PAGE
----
The walk along the cliff top between Robin Hood's Bay and Whitby takes in some of the most spectacular landscapes along the Yorkshire Coast. It provides an envigorating contrast to the gentle pursuits of sitting on the beach, and eating fish and chips which many visitors to the Yorkshire coast will enjoy in the summertime.
One of the features I photographed and wrote for the now defunct Yorkshire Ridings magazine provided an illustrated guide to this walk, together with a route map.
You can see this article by clicking on the picture below:
I always submit a broader selection of photographs with an article than I expect to be published in the final feature. It is interesting to see which images the editor chooses, and the prominence given to each of the photographs. I am sometimes left thinking "I wouldn't have highlighted that photo", or "why wasn't that picture included - I felt it really worked with the text of the feature". That, I guess is why I take the photographs, rather than editing the article for publication or designing the layout!
I have been back to my original submission for this piece to see the full list of photos I sent for this article to remind myself what I submitted, compared to the pictures included in the published article. In this case the editor excluded this picture of St. Mary's Church in Whitby, which is mentioned in the article:
The final feature also excluded this image of Whitby lighthouse, which is one of the prominent landmarks on the walk:
The photographs I submitted included a picture of Whitby town, and this image of the harbour:
I agree with the decision to include only one of the town/harbour photographs in the piece, but, if I had been choosing, I would probably have selected the one above rather than that actually chosen (particularly as the feature also includes a photograph taken from Whitby's famous 199 steps).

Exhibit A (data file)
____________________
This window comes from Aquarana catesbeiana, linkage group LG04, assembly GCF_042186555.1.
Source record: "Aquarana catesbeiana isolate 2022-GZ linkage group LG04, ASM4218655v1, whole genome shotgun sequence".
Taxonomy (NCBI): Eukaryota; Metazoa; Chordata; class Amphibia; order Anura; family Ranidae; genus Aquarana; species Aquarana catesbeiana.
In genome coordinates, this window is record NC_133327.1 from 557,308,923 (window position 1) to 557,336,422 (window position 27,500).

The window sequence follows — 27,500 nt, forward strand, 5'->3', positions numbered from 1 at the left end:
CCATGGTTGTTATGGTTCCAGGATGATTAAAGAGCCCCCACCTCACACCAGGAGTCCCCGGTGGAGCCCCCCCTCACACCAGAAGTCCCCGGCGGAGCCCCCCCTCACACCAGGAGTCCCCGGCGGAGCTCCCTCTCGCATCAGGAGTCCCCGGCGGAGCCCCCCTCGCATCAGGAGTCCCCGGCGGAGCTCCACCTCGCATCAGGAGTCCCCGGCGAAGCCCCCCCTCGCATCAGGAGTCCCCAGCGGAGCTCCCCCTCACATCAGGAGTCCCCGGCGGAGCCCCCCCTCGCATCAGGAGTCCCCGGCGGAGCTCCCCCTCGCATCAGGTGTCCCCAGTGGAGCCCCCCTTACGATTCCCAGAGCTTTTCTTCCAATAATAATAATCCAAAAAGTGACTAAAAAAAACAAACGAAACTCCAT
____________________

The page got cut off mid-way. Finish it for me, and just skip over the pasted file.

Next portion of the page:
Finally, there are several pictures showing the height of the cliffs along this stretch of coast. Personally I felt that this image - excluded from the final selection - gave a good impression of the views along this dramatic stretch of coastline:
There are no right and wrong decisions in these cases. If you asked a dozen people to select the pictures for the piece, they would probably all choose two or three of the final selection, but everybody would have variation in the other pictures. The feature has to fit within a limited number of pages, and if the photographs are printed smaller, to fit more in, then they lose impact. Taking a photograph is often a compromise between shutter speed, aperture, sharpness and film speed. In a similar way, a magazine article has to strike a balance between impact, comprehensive coverage and the different natural and man made features along the way.
The presentation of the feature is important, but the walk itself is more important. It really is a magnificent outing, and, if you have the time and the stamina, I would encourage you to give it a try. If you have done this walk in the past or recently, let me know what you think in the comments.